Digital Rights Management. Here’s an obvious one: device-independent account access. It’s certainly great news that I can download full-sized Nintendo games instead of buying them at retail, but what happens if I decide I want to add a second 3DS to my household, or trade up for whatever next iteration Nintendo has in store? What if…gasp….the Wii U ends up getting a 3DS emulator for compatible TVs (ala the Gameboy Player)? I’m all about options, and if a downloaded game actually has more flexibility than its physical incarnation, you can bet I’ll be making the switch, and probably replacing all my existing games as well. It happened with music and it’s happening with movies and books – there’s no reason it can’t happen with games, too.
Of course, this is all a pipe dream right now, since Nintendo is still tying downloads to specific consoles. But if Nintendo wants its digital offering to take off in a major way, it’d do well to follow Sony and Apple in offering consumers more freedom with their content. There’s actually a significant amount of amazing content on the 3DS Virtual Console, but as long as that content remains incompatible with the Wii Virtual Console, I’m probably just going to keep playing real cartridges, which go anywhere there’s a compatible cartridge slot.
Region Locking. Drop it, or at the very least, allow gamers to switch between regional eShops and download titles that they wouldn’t otherwise have access to in their territory. Worst-case scenario: you have fewer purchases if, and when, these titles eventually come out in a user’s native country. Best-case: hard-core fans who can’t read Japanese but really want Fire Emblem NOW will sample the game at full price, show it off to their envious friends, and then buy it again when it comes out in their native language.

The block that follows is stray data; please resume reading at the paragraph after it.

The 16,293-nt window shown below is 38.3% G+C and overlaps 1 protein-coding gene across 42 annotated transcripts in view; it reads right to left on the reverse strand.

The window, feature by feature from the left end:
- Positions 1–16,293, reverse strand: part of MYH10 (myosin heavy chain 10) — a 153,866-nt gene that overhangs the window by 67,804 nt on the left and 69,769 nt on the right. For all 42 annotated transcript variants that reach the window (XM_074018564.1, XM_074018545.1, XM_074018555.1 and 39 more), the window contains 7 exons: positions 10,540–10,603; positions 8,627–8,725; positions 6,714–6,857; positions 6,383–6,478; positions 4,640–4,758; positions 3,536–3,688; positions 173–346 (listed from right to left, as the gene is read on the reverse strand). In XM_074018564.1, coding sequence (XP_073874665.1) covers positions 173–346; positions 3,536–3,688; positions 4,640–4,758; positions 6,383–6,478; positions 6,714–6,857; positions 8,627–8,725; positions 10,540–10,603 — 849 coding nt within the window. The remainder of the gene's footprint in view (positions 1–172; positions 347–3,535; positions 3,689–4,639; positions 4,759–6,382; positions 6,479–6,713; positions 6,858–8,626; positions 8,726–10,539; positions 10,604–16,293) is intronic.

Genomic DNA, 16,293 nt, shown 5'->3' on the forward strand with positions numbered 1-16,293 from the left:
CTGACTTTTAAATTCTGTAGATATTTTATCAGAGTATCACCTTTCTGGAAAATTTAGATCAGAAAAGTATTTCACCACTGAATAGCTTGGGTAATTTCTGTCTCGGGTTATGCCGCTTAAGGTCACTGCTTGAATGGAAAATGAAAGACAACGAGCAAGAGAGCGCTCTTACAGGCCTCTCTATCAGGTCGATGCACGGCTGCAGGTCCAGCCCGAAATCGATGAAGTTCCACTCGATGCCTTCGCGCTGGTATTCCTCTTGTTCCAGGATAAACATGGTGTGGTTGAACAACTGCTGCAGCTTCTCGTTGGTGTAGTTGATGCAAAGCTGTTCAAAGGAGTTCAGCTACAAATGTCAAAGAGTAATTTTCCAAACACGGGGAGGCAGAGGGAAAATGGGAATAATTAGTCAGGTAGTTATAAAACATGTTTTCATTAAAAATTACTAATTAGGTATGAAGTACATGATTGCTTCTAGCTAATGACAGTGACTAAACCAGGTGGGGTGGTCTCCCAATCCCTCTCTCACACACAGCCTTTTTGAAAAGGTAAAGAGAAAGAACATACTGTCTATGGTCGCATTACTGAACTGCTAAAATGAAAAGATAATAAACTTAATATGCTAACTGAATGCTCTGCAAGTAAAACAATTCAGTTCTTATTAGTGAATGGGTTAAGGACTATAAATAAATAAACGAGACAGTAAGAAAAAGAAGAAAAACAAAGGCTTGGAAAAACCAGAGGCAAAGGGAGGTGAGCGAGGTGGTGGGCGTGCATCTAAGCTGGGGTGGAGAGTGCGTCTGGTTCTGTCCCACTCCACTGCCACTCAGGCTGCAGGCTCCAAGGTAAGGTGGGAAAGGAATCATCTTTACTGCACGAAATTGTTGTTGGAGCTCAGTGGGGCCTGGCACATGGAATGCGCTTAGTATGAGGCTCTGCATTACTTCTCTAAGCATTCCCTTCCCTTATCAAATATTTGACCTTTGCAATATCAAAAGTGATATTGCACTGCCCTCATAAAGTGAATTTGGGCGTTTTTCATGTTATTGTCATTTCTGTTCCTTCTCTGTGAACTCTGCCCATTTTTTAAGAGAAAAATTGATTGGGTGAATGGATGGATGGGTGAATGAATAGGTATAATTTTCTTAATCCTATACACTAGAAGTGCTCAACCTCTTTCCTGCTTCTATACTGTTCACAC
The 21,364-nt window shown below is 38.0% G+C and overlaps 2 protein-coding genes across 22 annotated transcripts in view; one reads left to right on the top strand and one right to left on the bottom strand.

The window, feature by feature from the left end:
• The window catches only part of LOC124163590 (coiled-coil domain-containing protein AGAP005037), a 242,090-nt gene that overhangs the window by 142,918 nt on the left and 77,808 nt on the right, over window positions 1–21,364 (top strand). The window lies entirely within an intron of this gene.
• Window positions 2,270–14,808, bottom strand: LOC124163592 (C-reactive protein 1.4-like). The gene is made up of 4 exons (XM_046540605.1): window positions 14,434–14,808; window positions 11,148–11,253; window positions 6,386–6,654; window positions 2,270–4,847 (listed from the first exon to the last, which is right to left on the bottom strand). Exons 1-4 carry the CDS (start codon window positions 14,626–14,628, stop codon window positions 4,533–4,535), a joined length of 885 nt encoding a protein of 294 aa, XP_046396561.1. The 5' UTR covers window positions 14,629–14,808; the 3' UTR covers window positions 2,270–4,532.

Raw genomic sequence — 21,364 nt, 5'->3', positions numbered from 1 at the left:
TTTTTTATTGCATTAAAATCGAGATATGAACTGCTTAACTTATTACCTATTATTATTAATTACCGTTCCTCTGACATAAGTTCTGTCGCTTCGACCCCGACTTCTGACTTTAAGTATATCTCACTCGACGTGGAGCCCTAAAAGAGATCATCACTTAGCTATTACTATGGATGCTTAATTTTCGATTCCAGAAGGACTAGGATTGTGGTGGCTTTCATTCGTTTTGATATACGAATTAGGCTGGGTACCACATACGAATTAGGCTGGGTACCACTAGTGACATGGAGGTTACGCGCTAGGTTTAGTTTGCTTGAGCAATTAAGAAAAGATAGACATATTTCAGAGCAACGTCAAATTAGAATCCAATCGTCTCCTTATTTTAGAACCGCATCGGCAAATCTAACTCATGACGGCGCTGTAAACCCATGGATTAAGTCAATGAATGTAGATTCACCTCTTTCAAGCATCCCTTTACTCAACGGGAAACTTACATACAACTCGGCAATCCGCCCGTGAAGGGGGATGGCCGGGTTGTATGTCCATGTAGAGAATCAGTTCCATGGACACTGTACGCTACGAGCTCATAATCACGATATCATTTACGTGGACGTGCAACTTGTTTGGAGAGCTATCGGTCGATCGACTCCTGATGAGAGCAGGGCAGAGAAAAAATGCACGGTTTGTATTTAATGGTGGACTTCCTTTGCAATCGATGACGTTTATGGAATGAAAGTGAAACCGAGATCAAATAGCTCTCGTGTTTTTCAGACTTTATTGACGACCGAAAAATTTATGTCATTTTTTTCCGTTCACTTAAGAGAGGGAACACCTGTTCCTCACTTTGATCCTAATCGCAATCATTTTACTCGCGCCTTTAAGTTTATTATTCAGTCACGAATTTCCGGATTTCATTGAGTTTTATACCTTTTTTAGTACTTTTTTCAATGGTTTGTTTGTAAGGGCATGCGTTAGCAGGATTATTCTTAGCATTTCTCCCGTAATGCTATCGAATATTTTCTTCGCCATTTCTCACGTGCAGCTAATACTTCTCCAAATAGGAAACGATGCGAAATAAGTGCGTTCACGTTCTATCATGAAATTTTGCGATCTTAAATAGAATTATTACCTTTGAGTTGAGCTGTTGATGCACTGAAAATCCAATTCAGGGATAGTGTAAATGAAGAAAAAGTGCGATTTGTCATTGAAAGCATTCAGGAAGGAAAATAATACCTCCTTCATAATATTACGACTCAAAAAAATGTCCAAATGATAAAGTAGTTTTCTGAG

Presentation. For crying out loud, will somebody please figure out a way to make digital collections look cooler? Publishers don’t want you buying virtual goods only to play them, beat them, and delete them. Publishers want your friends to salivate at the sheer awesomeness of your collections so they’ll go home and buy them for themselves. Yet, look at any console stocked with downloadable titles, and you’ll almost always see a variation on the same boring theme: a shelf with cover art, number of players, the publisher’s name, and maybe a brief description of the game, if the publisher can be bothered to submit one.
Presentation done right.
Nintendo, you can do so much better. Think about the iPad, and how much effort Apple put into rendering the stitching on its Calendar app, or the torn off pages in the Notes app. It looks nice, to be sure, but does it really serve any purpose? Well, yes: it shows that the designers put a lot of thought into their user interface. But it goes even further where Nintendo is concerned, because so much of the joy of collecting games is derived from getting something cool to look at before you even start playing.
Imagine, starting with a series of collections, arranged to your preferences – all Mario games, for instance, or all 16-bit RPGs not developed by Square. Now, instead of selecting an icon adorned with a game’s title screen, you actually get to interact with a fully rendered game box. Rotating it around reveals thumbnails which, when clicked on, become making-of-footage, concept art, or links to Iwata Asks transcripts. Opening the box and removing the contents inside allows you to read the instructions (which would fold open like honest-to-goodness paper manuals), view tastefully minimal ads which would link to other games, or play the game itself by inserting it into a virtual representation of its original console. Wouldn’t this kind of presentation encourage you to throw a few extra dollars at Nintendo?
Maybe I’m going a little overboard here with the brainstorming, but in truth, I’m just thrilled – and a little scared – to see what Nintendo’s approach is going to be. It’s wonderful to see the company embracing the future in such a huge way, but in order to move beyond merely surviving the digital transition, Nintendo has to get back to doing what it used to do so well before PlayStation came along: it’s got to set the pace for the entire industry. Nintendo’s already going places I don’t think anybody ever expected to see them. Now they’ve just got to run with it.